Here's how long term care insurance can help federal workers ensure they will be able to maintain independence in the setting of their choice.
Whether just starting out on their own or later on in life, most people want to be able to live the life they choose to in their own home. Unfortunately, accidents, illnesses and disabling events that prevent individuals from being able to perform essential tasks for daily living can happen to anyone, at any age. In order to live your ideal life, planning is essential, and long term care insurance could be a part of an effective plan.
Long term care is the type of assistance or supervision one needs if they can no longer feed, bathe or dress themselves, or move around their home without incident. These conditions often come about after disabling events such as strokes, or as a result of cognitive impairments such as Alzheimer’s disease or dementia. This type of care is very common, and not just for the elderly: Seventy percent of those turning 65 will need long term care at some point in their lives, and 41 percent of long term care insurance covers people who are under 65 years old.
Chronic or ongoing care typically is not covered by one’s normal insurance plans, or is only covered for a shorter period of time. In these cases, assistance is often provided by informal caregivers such as family and friends. While family and friends are usually more than happy to help, the continuing need for intensive care can put stress and strain on those individuals over time. Additionally, they are often not professional caregivers and may not be equipped to provide the type of care or supervision one needs, which can complicate their medical situation.
For federal workers, that’s where the Federal Long Term Care Insurance Program (FLTCIP) can help. Proper care requires documentation, communication and a knowledge of the care and claims process. The FLTCIP representatives, Registered Nurses Care Coordinators (RN), have extensive experience in Long Term Care, and can provide helpful resources and offer input for care options. They may advocate for individuals in ways an informal proxy cannot and can translate complicated documents and legal procedures into understandable language that can help families become insurance experts. Additionally, they review the individual’s status as conditions change, ensuring individuals are always receiving appropriate care. The FLTCIP Care Coordinators help bridge the gap between insurance and ongoing care, which can make all the difference for federal workers in need.
Take, for example, this hypothetical situation. A 48-year-old federal worker, Fred, suffered a stroke with complications and needed physical and occupational therapies at home due to continued weakness. He hired an agency to assist him, applied for a claim for long term care insurance and was found benefit eligible beginning the day he had his stroke. Fred utilized his policy’s stay-at-home benefits to modify his home to meet his new mobility needs. In time, Fred was able to care for himself again, and closed his long term care claim. At age 72, Fred suffered a fall and was hospitalized. Fred’s family decided to admit him to a nursing home facility and opened up a new long term care insurance claim. Because he had satisfied his waiting period 24 years earlier, Fred did not need to meet the waiting period again and was determined to be eligible for his plan’s benefits. His daily benefit amount more than covered the nursing home expenses.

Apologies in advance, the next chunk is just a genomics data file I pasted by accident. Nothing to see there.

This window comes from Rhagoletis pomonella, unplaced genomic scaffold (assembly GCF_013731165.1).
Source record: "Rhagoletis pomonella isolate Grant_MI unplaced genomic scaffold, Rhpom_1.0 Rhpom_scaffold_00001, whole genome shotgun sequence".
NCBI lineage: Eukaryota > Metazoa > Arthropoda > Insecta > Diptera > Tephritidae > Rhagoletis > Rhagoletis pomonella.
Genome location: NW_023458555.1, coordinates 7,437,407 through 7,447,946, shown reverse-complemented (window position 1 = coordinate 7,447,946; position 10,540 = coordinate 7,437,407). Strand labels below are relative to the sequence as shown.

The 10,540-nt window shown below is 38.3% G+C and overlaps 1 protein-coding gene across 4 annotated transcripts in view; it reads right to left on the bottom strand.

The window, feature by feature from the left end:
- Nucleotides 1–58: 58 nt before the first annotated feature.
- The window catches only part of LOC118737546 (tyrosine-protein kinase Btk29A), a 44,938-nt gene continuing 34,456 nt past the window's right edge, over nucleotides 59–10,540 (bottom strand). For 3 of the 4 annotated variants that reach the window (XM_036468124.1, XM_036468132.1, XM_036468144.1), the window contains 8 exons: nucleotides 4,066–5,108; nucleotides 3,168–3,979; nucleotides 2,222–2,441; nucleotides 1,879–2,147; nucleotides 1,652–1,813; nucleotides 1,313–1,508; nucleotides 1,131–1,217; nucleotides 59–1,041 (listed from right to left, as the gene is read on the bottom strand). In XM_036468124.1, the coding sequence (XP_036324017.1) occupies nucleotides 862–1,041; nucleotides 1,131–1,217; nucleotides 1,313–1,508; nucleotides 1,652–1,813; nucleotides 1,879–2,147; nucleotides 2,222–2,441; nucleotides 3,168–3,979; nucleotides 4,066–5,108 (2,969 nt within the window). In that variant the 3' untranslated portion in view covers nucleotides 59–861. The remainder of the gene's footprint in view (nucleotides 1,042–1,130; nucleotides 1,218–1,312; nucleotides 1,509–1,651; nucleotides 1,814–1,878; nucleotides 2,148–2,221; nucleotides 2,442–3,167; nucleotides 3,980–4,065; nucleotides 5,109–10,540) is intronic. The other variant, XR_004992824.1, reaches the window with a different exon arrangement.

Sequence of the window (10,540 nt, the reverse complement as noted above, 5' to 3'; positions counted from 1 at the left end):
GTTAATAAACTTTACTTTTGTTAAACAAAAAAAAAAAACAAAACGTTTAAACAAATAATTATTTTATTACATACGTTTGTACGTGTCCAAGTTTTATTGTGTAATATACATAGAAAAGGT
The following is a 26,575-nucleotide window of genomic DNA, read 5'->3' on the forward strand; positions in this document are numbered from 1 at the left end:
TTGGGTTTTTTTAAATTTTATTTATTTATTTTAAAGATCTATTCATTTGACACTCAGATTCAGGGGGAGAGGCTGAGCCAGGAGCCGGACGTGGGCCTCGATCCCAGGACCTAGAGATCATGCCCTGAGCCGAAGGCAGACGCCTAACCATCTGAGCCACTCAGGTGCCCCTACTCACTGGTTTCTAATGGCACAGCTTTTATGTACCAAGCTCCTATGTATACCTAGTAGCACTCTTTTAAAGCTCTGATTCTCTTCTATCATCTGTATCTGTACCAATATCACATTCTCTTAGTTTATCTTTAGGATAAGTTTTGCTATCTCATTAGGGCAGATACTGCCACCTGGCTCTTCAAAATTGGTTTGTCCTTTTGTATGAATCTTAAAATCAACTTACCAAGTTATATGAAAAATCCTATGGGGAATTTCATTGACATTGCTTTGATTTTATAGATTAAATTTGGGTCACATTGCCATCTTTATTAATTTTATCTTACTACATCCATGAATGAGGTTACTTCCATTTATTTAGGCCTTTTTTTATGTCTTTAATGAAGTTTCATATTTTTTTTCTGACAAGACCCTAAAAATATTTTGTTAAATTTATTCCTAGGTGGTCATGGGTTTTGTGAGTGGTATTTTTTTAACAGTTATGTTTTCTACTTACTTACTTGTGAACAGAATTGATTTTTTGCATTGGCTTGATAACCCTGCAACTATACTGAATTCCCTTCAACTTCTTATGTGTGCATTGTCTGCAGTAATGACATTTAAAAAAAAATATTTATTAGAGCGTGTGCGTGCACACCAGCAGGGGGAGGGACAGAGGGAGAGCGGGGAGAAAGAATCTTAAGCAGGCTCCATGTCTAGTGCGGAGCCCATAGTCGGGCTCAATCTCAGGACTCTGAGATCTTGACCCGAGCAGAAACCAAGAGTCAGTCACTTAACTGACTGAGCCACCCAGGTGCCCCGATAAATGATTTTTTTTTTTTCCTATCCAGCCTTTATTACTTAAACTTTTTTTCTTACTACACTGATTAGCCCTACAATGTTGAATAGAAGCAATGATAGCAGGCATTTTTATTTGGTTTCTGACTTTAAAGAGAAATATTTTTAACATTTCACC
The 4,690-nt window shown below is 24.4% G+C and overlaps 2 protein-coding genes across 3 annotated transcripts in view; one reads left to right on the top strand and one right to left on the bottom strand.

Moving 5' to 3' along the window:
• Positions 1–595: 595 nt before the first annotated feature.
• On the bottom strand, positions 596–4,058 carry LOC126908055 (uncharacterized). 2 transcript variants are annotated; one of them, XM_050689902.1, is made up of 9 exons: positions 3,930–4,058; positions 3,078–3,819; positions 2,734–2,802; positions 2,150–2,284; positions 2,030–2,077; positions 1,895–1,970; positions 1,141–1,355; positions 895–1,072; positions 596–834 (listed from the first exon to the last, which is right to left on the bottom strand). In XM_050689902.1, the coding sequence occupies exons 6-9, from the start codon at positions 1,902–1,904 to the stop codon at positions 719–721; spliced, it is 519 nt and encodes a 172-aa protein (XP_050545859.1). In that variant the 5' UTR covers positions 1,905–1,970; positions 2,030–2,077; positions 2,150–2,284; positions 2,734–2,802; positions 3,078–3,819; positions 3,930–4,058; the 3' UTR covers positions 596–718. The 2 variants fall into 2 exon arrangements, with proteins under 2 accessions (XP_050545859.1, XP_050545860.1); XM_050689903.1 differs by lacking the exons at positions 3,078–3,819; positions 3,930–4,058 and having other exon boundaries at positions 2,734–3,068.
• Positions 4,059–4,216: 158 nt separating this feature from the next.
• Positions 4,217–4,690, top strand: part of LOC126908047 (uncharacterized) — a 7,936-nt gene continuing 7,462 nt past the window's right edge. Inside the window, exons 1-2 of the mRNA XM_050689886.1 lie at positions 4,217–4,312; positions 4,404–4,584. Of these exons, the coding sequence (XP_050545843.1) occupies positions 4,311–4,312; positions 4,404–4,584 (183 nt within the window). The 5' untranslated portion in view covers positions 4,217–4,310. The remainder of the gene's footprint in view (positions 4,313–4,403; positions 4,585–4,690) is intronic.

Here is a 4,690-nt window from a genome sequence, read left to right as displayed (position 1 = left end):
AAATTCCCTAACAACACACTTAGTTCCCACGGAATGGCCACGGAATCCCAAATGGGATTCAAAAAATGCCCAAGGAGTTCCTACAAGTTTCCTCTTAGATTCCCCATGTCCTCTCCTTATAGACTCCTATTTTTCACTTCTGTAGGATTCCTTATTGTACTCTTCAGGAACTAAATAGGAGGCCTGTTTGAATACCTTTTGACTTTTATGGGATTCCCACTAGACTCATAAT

By the time Fred passed away at age 75, he had almost exhausted his policy benefits and had no out-of-pocket long term care costs, since he had been on claim. The impact Fred’s long term care coverage had on his and his family’s well-being and finances was substantial. Over the years, nearly $400,000 was reimbursed to Fred and his family for care, significantly more than the total cost of his premium. Most importantly, because of this care, Fred was able to live comfortably at home for more than two decades after his stroke.
Long term care insurance can provide one with financial and emotional reassurance, help ensure their independence, and reduce their reliance on friends and family. With a long term care plan in place, individuals can be assured that they will have the ability to age in place without draining the savings they worked hard for and without burdening family or friends. At the same time, individuals and their families know that they will have access to the resources and expertise required to help their loved one in a time of need. The FLTCIP can help individuals remain independent in the care setting of their choice, offer financial and emotional reassurance, as well as maintain quality of life and positive relationships with family members and friends, should the need for long term care arise. With a long term care plan in place, federal workers can have peace of mind in knowing their future is secure.
U.S. Department of Health and Human Services. National Clearinghouse for Long-Term Care Information, https://longtermcare.acl.gov/the-basics/ (accessed October 2017).
Georgetown University Long-Term Care Financing Project. “Long-Term Care Financing Policy Options for the Future,” June 2007.
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